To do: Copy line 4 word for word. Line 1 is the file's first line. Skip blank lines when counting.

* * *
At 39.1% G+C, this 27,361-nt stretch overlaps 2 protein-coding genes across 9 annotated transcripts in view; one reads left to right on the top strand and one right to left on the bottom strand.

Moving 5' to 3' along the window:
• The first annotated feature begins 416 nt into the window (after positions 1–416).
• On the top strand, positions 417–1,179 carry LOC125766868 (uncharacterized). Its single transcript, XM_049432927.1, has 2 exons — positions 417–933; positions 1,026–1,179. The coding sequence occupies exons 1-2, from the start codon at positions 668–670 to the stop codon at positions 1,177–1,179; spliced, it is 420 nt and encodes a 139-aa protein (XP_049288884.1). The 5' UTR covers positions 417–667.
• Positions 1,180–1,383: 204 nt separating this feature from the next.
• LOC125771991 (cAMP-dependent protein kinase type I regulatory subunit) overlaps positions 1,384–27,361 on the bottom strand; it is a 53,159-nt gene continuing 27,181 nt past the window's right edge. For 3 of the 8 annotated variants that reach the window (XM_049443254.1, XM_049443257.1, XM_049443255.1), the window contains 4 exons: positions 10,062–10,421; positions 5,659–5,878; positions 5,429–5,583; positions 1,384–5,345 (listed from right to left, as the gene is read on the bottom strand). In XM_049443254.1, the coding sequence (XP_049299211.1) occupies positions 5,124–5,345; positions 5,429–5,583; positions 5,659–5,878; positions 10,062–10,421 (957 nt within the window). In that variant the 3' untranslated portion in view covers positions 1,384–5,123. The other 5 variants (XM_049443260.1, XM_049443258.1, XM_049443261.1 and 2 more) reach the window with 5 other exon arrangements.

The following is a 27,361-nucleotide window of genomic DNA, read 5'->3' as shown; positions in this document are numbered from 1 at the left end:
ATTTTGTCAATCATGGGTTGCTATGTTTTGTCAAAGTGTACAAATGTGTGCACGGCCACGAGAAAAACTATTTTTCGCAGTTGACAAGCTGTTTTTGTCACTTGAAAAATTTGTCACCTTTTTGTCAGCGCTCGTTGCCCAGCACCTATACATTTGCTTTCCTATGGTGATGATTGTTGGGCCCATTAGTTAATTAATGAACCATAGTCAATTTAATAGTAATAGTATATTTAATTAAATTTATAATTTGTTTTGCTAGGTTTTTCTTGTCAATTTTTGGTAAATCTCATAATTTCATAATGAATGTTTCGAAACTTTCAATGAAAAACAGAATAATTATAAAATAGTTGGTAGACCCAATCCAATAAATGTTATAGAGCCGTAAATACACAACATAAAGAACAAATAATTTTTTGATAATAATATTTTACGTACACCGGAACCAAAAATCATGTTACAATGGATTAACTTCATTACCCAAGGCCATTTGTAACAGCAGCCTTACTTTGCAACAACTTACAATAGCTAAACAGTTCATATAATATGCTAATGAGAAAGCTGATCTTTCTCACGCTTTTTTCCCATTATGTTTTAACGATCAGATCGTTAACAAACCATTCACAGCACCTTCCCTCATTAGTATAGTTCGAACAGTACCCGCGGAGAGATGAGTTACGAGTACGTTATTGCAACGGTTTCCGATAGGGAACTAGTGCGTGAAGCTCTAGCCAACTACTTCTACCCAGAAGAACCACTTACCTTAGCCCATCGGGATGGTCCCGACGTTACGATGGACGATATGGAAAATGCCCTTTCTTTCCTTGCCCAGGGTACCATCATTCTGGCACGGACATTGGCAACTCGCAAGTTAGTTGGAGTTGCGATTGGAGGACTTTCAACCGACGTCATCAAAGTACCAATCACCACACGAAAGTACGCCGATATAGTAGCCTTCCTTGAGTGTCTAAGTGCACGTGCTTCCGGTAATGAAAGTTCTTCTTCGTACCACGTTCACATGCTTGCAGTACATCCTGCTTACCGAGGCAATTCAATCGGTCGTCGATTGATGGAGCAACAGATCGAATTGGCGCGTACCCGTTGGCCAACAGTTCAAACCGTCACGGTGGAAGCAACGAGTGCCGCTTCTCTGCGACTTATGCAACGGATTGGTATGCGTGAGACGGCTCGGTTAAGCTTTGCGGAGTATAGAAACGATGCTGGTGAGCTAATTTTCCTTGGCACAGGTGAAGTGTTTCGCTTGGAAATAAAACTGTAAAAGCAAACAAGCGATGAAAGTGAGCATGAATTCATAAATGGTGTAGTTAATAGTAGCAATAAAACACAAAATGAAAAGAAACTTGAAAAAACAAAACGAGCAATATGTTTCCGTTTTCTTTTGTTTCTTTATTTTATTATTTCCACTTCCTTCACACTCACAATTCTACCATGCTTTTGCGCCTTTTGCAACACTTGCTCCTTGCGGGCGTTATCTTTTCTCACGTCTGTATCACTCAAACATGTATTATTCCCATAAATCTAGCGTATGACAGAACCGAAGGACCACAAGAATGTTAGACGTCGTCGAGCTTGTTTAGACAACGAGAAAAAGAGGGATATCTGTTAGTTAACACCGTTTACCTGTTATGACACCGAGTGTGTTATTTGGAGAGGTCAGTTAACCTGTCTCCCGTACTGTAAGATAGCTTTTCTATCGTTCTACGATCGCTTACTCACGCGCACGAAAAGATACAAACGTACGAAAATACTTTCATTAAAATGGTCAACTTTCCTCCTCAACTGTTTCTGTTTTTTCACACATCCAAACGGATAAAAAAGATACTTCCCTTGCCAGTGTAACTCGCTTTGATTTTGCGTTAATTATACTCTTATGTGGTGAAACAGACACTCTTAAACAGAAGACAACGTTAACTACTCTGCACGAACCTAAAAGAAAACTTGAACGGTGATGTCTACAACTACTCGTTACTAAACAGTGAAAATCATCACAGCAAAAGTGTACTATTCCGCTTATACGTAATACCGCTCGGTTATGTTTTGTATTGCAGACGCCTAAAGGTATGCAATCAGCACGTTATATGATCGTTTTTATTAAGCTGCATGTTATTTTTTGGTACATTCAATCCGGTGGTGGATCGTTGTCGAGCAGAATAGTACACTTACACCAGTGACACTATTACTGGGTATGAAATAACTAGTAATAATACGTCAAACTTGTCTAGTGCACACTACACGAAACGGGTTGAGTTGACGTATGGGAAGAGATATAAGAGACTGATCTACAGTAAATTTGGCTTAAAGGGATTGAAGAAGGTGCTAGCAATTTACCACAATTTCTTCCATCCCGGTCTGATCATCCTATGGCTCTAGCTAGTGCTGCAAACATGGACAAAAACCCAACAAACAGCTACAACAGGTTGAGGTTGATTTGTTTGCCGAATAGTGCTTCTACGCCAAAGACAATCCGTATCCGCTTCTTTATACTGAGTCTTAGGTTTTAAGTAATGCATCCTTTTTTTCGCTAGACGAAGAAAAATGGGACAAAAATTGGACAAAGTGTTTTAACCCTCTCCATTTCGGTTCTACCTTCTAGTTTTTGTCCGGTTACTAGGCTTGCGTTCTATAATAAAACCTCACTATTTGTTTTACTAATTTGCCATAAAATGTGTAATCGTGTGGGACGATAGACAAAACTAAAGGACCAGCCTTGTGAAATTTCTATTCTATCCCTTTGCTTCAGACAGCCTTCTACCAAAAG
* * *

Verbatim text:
• On the top strand, positions 417–1,179 carry LOC125766868 (uncharacterized). Its single transcript, XM_049432927.1, has 2 exons — positions 417–933; positions 1,026–1,179. The coding sequence occupies exons 1-2, from the start codon at positions 668–670 to the stop codon at positions 1,177–1,179; spliced, it is 420 nt and encodes a 139-aa protein (XP_049288884.1). The 5' UTR covers positions 417–667.